Frank Cornelissen ‘Munjebel’ Bianco
a legend on the island of Sicily, Frank’s wines are pure magic! A blend of 60/40 Carricante/ Grecanico this wine encapsulates the far out sight that is Mount Enta. With extremes on both ends- being grown on a active volcano and being so high in elevation, this is a ‘cool’ climate region and the only place on earth that can make wines like this and Frank is one of the top producers here! Frank’s farming philosophy is based “on our acceptance of the fact that man will never be able to understand nature’s full complexity and interactions . . . Consequently, this has taken us to avoiding all possible interventions on the land we cultivate, including any treatments, whether chemical, organic, or biodynamic, as these are all a mere reflection of the inability of man to accept nature as she is and will be.” Downright amazing wines with a true respect for nature. 5 cases imported $54.95
Case of the Month
We love to put together these cases with many goals in mind: a strong sense of place, to challenge your tastes and preconceptions of what wine is and can be, and yummy-ness. These cases are always filled with hard to get wines from around the globe with as little intervention as possible.
2015 Gadais Pere et Fils Muscadet Sevre et Maine, Vielles Vignes, Sur Lie, Loire Valley, France
This has come to be the “house wine” of Crestwood. A couple of years ago we found out that the importer wanted to drop the producer as it wasn’t selling and since then we have kept it in the market exclusively. Pierre Henri Gadais has recently taken over from his father Henri Gadais and is one of the leaders in the Muscadet region to define certain plots and areas with the goal to create “Crus” (specific areas worthy of their own specific classification much like in Beaujolais where there are 10 Crus. His work is paying off. Sourced from 50-85 year old vines and on lees (dead yeasts) for 18 months adds incredible concentration of minerality and texture. Enjoy!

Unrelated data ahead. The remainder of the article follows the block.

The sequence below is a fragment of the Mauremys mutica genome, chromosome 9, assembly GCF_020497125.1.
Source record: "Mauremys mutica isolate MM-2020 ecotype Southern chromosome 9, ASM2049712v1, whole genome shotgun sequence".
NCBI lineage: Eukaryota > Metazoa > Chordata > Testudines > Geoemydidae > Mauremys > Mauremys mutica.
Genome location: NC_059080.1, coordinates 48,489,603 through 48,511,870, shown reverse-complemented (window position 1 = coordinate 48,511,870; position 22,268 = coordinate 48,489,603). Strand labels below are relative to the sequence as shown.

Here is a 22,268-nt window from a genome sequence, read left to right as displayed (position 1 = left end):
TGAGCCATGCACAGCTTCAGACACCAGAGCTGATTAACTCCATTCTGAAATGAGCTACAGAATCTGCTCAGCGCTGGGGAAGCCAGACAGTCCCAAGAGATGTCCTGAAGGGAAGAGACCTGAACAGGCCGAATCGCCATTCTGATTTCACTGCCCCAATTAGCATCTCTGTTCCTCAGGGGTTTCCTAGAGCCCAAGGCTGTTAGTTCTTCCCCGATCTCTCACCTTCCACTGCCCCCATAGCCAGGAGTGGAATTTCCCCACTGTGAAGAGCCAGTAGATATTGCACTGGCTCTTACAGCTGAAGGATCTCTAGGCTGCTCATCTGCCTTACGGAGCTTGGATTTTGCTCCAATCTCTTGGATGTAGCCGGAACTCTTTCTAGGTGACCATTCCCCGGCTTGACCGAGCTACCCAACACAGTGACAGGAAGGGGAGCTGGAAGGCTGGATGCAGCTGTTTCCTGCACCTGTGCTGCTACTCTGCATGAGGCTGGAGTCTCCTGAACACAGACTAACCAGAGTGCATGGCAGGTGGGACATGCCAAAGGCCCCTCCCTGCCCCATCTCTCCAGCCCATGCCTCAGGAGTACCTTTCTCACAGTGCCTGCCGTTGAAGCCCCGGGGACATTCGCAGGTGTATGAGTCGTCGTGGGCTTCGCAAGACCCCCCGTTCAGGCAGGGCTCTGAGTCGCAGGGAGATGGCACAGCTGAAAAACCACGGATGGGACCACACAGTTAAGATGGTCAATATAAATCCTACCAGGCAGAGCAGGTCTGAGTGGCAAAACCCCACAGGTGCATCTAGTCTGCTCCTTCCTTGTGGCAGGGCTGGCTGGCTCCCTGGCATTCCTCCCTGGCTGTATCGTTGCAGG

Imported by: Enotri
2016 Gadais Pere Et Fils Muscadet, “Les Perrieres- Monopole”, Loire Valley, France
From the same family who is helping to redefine the region, we have a ‘cru’ Muscadet, that’s right a ‘cru’ Muscadet, aged on its lees in barrel, with the structure and ageability of a fine Chablis. But because this is the Melon grape and not Chardonnay (and the western Loire, not Burgundy), the wine is scandalously underpriced. It is a true ‘terroir’ wine in that it doesn’t just express soil character but actually transports you to a place—in this case the Atlantic coast of France, with a big tray of oysters in front of you, and a glass of wine like this providing the perfect accompaniment. What I found in this 2016 was not just a bright, pleasant seafood wine, however; I found another level of depth and structure altogether. Les Perrières, despite its more modern look, is from 50+-year-old, bush-trained Melon vines (a note: ‘Muscadet’ is often listed as the grape name, but it is not; nor is it a ‘place’ name—it’s a word that was once used to describe the style of the wine, an anomaly in French wine labeling). It is fermented using only ambient yeasts in a combination of used, 300-liter wood barrels and subterranean, enamel-lined concrete tanks. It spends an impressive 18 months aging on its lees (the spent yeast cells left over from fermentation) in large, used wood barrels, lending it atypical levels of creamy complexity. Another quirk of this bottling is that it bears the more generic ‘Muscadet AOP’ appellation rather than Saint-Fiacre/Sèvre et Maine—although this 2016 qualifies as the latter, because it contained a tiny amount more residual sugar than appellation rules allow. Rather than change the label, the Gadais have chosen instead to focus on the vineyard name rather than the appellation name.